Well, yes and no. Knowledge opens the doors to earn more, but it also robs you of time. As with anything, it is a trade-off. But when you can harness knowledge to uplift and foster growth in your people and further your journey? When you can align your knowledge with your goals? Now, to me, that was worth the sacrifice of time. Still, time was worth more than anything else and left space for me to explore and grow the joy planted deep inside me, and watered with dance and music and global escape. It meant eliminating the struggle, not just reducing it.

But while I knew what my goal was (financial independence), I struggled to detail specific steps to arrive there and to measure the target (more on finding your FI number later). I knew the typical things– live simply (don’t become a target), save as much as you can, spend less than you earn, pay your bills on time every time, use accounts and investments to your advantage, work as hard and as many positions as you need to, create multiple streams of income– but I hadn’t developed a focused view on what all of those things, cumulatively, meant, and hadn’t actually formalized my goal. How and when would I know I’d arrived?

Looking back over my own journey, I realize that I started with a FIRE mindset, and had begun living the FI lifestyle far before recognizing or starting within the movement. I am still in pursuit of financial independence.

I’m no longer solo.

I’ve carried friends into the lifestyle along the way, introducing them to seminal concepts and figures in the literature, strategically mentioning podcasts in passing, and providing thoughts supported by millions of people’s journeys. I’ve dragged my mom into the journey, kicking and screaming until it finally clicked, pushing her to pay her debts, live big in small space and save for a rainy day. I’ve abided by some things, and ventured into new places in others, opting to maintain my credit, just in case I need it one day. I’ve explained FIRE to teens learning about personal finance for the first time, answered questions and given thoughts on side hustles. And I’ve encouraged others to be present in the journey, living FIRE sans FI.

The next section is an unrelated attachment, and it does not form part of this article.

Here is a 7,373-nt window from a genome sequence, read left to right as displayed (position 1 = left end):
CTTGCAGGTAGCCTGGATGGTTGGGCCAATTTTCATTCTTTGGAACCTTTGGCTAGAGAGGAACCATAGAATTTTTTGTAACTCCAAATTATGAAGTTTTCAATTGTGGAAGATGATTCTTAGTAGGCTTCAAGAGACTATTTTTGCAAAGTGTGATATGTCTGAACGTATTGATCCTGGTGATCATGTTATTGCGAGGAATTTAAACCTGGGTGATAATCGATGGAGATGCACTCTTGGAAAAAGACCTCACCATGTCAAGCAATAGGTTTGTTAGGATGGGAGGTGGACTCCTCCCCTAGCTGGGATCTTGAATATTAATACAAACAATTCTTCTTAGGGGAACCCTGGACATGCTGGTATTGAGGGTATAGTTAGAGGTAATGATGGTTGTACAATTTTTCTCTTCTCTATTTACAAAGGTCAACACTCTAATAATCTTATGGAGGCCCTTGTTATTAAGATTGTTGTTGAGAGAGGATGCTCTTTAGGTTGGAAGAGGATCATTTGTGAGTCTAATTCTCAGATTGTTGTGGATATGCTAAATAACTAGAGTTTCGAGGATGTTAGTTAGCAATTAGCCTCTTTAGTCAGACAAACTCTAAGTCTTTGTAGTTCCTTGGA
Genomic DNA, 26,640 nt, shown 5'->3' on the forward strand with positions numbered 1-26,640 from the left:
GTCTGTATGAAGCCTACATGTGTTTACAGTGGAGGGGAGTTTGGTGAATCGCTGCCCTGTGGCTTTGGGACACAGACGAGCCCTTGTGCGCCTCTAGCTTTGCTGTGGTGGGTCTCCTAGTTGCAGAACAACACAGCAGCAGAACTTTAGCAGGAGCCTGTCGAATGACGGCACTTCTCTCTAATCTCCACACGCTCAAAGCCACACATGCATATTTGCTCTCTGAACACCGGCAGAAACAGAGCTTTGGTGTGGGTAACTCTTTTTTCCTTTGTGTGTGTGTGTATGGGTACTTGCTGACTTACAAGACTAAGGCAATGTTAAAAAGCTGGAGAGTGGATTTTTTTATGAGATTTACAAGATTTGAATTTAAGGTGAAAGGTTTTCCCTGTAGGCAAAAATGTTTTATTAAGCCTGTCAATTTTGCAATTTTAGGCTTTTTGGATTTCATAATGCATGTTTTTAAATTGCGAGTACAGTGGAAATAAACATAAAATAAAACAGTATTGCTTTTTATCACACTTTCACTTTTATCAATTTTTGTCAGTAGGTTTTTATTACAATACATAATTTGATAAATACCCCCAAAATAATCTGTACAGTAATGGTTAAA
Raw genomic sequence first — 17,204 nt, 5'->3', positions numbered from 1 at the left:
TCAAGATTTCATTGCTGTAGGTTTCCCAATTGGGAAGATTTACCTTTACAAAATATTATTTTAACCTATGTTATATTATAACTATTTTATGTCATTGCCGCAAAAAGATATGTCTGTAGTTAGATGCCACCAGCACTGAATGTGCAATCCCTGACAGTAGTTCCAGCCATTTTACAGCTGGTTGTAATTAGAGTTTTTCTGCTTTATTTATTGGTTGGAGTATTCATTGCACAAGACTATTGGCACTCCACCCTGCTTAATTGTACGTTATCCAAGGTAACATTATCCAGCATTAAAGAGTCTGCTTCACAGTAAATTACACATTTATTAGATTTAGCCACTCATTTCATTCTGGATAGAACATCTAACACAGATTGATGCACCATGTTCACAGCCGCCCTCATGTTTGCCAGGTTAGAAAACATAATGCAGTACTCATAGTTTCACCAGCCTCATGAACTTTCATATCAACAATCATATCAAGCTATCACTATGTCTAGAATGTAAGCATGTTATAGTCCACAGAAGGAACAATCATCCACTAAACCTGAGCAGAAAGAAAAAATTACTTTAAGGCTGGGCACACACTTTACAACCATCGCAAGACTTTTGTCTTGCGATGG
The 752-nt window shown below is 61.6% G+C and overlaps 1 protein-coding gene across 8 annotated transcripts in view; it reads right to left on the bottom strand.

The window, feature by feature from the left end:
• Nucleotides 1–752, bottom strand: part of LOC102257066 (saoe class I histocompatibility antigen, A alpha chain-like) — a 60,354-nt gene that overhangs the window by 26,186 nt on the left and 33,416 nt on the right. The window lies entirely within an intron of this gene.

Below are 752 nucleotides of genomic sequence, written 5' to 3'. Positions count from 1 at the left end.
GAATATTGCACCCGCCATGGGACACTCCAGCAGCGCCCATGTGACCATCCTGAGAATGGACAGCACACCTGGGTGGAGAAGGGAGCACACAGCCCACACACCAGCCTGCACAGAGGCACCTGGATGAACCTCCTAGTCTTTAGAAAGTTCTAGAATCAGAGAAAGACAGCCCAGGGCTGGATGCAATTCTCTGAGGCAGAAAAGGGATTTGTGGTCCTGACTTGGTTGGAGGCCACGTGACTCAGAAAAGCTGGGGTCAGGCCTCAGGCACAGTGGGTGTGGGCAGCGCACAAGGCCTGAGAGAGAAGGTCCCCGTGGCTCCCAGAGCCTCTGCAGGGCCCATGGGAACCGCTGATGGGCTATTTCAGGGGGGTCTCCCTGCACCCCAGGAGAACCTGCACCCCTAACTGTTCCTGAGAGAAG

So, while I don’t see many othered folks speaking loudly in the FIRE community– not on the message boards, not in the blogs or podcasts– I realize that we’ve been here long before here was a place. That the basic tenets were part of our struggle back before sharecropping and reservations, before conquistadors stripped us of the clave and took our drums, when we were given pennies for good behavior and saved toward freedom. These lessons and deeply rooted in our bellies, and just need a little watering. While we may have drifted into fancy cars and expensive hairstyles, we still remember from somewhere deep and just need a place of our own to share, commune, and review.  

Today, I am fulfilled by my journey to alignment, purpose, and sharing. I decided to shift to get rid of the bills– paid off my debt and moved through to accumulate wealth towards my goal of freedom.  I pursue it as I would a business. It is my promise and I am happy to share it, and the journey to it. I’ve heard the victory, so I know it’s possible. I gained the clarity that comes with stripping back to simplicity. I’ve paid off the bills, so I know they have an end. And I’ve invested hours of my day and years of my life in accumulating the knowledge of the journey– of the process for stopping intergenerational poverty– so I know the good news. I’m a product of it.

So where are you starting? Are you starting with debt or with a lifestyle beyond your means, or are you starting with a savings goal? How is your life different, or how do you want to make it different? What is your goal? Are you impatient with your pursuit, or are you automating the course? Join the movement. Ask your questions. Dig in.

Welcome to the Othered FIRE family.

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Thicker Grits